Idaho gay marriage fight appealed to Supreme Court
Jan. 03, 2015
BOISE, Idaho (AP) — Idaho's governor and attorney general have filed separate petitions to the U.S. Supreme Court, fighting against gay marriage and arguing that the state's case has national consequences.
Same-sex marriage has been legal in Idaho since an October ruling by the 9th U.S. Circuit Court of Appeals, which has struck down bans across the West.
Attorney General Lawrence Wasden's filing Friday states that the issue is a matter of a state's right to define marriage without the federal government's involvement.
"This case presents the Court with the opportunity to resolve a divisive split on a question of nationwide importance: Whether the United States Constitution now prohibits states from maintaining the traditional definition of civil marriage, i.e., between one man and one woman," Wasden said in the petition.
Gov. Butch Otter's petition, filed Tuesday, states that the high court should review Idaho's case alone or in addition to a pending case involving the 6th U.S. Circuit Court of Appeals that upheld the right of Kentucky, Michigan, Ohio and Tennessee to decide whether to allow gay marriage.
Otter's petition maintains that unlike in other states, Idaho's public officials have not shied away from defending a broad definition of heterosexual marriage, specifically by arguing that children are better off when marriage is limited to opposite-sex couples.
He added that Idaho's case addresses not only the question of in-state marriages, but also out-of-state same-sex marriage. Two out of the four lesbian couples who challenged Idaho's same-sex marriage ban more than a year ago had been legally married in other states.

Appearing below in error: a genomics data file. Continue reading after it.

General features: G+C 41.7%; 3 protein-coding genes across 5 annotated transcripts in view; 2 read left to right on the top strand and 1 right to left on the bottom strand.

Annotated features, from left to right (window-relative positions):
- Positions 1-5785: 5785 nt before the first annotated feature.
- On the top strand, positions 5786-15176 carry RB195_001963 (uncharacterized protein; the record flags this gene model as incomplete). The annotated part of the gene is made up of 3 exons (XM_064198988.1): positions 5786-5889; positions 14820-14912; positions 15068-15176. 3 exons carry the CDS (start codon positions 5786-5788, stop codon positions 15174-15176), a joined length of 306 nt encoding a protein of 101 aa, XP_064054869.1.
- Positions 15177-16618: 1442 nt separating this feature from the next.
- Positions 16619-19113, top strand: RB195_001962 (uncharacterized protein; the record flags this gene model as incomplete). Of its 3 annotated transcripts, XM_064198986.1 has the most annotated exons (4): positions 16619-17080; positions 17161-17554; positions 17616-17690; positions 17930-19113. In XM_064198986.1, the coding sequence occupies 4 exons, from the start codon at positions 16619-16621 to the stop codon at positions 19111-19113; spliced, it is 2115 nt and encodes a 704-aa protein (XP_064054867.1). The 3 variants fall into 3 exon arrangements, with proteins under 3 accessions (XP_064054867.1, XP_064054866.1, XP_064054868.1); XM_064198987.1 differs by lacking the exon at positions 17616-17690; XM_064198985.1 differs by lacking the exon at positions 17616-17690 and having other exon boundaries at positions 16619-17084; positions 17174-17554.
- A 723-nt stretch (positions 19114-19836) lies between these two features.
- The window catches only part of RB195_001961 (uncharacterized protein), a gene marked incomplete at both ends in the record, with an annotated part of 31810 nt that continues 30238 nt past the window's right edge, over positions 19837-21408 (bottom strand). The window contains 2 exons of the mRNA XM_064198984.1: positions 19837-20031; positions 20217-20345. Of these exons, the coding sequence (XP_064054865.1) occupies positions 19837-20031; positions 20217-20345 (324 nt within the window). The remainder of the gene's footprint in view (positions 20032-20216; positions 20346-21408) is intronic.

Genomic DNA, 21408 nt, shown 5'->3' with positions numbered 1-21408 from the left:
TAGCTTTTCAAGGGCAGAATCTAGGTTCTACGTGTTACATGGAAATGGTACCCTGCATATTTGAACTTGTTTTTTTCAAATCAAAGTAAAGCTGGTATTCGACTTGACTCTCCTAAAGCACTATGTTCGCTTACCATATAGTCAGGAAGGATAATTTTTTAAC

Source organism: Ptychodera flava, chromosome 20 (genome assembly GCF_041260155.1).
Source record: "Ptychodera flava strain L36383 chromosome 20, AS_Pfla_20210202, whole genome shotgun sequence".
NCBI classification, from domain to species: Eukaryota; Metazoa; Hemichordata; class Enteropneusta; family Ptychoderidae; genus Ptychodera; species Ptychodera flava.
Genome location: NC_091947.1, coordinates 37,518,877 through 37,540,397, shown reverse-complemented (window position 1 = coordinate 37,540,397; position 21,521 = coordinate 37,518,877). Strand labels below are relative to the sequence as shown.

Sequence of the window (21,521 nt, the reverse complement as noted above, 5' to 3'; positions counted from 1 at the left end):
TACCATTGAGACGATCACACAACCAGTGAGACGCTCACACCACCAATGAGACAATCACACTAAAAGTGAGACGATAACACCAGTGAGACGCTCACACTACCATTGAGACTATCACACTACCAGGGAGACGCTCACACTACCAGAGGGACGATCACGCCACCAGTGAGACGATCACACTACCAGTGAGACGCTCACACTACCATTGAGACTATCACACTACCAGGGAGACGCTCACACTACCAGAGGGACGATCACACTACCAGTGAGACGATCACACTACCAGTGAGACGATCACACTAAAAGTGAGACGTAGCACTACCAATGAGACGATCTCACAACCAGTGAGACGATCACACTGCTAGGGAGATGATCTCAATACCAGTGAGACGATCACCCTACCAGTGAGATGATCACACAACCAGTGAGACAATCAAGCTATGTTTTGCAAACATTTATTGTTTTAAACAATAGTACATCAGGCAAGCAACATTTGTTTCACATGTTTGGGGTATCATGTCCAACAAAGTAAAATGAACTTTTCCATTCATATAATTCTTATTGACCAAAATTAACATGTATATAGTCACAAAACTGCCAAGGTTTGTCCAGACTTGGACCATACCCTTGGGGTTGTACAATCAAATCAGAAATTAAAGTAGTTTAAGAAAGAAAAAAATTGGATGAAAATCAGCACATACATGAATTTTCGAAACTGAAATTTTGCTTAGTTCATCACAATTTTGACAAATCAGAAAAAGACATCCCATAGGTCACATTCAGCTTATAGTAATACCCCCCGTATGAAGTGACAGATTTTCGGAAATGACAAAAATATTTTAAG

"It is important that at least one of the cases this court considers on the merits be a case in which the traditional definition of marriage has been defended with the most robust defense available," wrote Otter attorney Gene Schaerr. "This is that case."
Gay marriage supporters have until the end of the month to file responses, and it's unclear whether the Supreme Court will step in.
Along with the 9th Circuit, three other appeals courts have ruled in favor of gay marriage. Only the 6th Circuit has sided with states seeking to preserve same-sex marriage bans. Because of the split decisions among the appellate courts, it is very likely the Supreme Court will intervene.
The high court justices could decide as early as Jan. 9 to add same-sex marriage to their list of issues to be decided by summer.
Gay marriage is legal in at least 35 states, with Florida expected to be the latest to begin issuing same-sex marriage licenses Jan. 6.
The 9th Circuit ruling that legalized gay marriage in Idaho on Oct. 15 declared that Idaho's ban on same-sex marriage violated equal protection and due process rights guaranteed by the U.S. Constitution. It overturned a constitutional amendment Idaho voters passed in 2006. The amendment, considered one of the strictest in the nation, prohibited gay marriage, civil union and any other form of state recognition of relationships that was not between a man and a woman.
Deborah Ferguson, the lead attorney who represented the four couples who successfully Idaho's gay marriage ban, said she is willing to continue to defending the 9th Circuit's decision.
"The 9th Circuit decided correctly," she said. "We'll now have to wait and see what happens next."
Idaho's gay marriage fight has cost taxpayers more than $400,000 so far. In December, a federal court ruled that the state must pay the attorney fees to the team of lawyers who defended the four lesbian couples fighting the ban on gay marriage. The state has also spent more than $80,000 on private attorneys.